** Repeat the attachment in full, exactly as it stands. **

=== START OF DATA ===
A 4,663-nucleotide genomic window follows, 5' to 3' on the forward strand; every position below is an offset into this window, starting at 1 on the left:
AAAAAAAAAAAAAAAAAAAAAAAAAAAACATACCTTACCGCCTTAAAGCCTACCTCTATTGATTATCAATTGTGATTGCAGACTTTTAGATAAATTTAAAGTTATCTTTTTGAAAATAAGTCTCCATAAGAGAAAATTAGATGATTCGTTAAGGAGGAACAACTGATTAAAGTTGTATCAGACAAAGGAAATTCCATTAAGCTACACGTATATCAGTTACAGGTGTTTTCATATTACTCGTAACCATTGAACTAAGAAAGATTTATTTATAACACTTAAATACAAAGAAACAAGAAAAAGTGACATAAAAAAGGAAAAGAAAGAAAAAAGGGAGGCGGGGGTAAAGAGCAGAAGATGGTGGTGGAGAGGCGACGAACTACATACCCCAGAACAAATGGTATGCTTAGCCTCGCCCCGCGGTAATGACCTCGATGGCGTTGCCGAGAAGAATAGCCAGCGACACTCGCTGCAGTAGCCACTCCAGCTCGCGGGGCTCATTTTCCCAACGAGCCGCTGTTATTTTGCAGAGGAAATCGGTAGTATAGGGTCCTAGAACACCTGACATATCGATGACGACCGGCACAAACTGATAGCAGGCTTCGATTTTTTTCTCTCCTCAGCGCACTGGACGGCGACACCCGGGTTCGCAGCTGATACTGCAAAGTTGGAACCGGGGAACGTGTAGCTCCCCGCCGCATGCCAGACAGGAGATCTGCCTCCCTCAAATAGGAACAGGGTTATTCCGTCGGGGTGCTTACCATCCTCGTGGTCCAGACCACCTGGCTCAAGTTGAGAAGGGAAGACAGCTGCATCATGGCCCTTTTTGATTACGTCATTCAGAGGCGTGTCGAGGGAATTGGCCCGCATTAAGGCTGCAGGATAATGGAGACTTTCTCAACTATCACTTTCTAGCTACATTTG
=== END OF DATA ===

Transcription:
A 4,663-nucleotide genomic window follows, 5' to 3' on the forward strand; every position below is an offset into this window, starting at 1 on the left:
AAAAAAAAAAAAAAAAAAAAAAAAAAAACATACCTTACCGCCTTAAAGCCTACCTCTATTGATTATCAATTGTGATTGCAGACTTTTAGATAAATTTAAAGTTATCTTTTTGAAAATAAGTCTCCATAAGAGAAAATTAGATGATTCGTTAAGGAGGAACAACTGATTAAAGTTGTATCAGACAAAGGAAATTCCATTAAGCTACACGTATATCAGTTACAGGTGTTTTCATATTACTCGTAACCATTGAACTAAGAAAGATTTATTTATAACACTTAAATACAAAGAAACAAGAAAAAGTGACATAAAAAAGGAAAAGAAAGAAAAAAGGGAGGCGGGGGTAAAGAGCAGAAGATGGTGGTGGAGAGGCGACGAACTACATACCCCAGAACAAATGGTATGCTTAGCCTCGCCCCGCGGTAATGACCTCGATGGCGTTGCCGAGAAGAATAGCCAGCGACACTCGCTGCAGTAGCCACTCCAGCTCGCGGGGCTCATTTTCCCAACGAGCCGCTGTTATTTTGCAGAGGAAATCGGTAGTATAGGGTCCTAGAACACCTGACATATCGATGACGACCGGCACAAACTGATAGCAGGCTTCGATTTTTTTCTCTCCTCAGCGCACTGGACGGCGACACCCGGGTTCGCAGCTGATACTGCAAAGTTGGAACCGGGGAACGTGTAGCTCCCCGCCGCATGCCAGACAGGAGATCTGCCTCCCTCAAATAGGAACAGGGTTATTCCGTCGGGGTGCTTACCATCCTCGTGGTCCAGACCACCTGGCTCAAGTTGAGAAGGGAAGACAGCTGCATCATGGCCCTTTTTGATTACGTCATTCAGAGGCGTGTCGAGGGAATTGGCCCGCATTAAGGCTGCAGGATAATGGAGACTTTCTCAACTATCACTTTCTAGCTACATTTG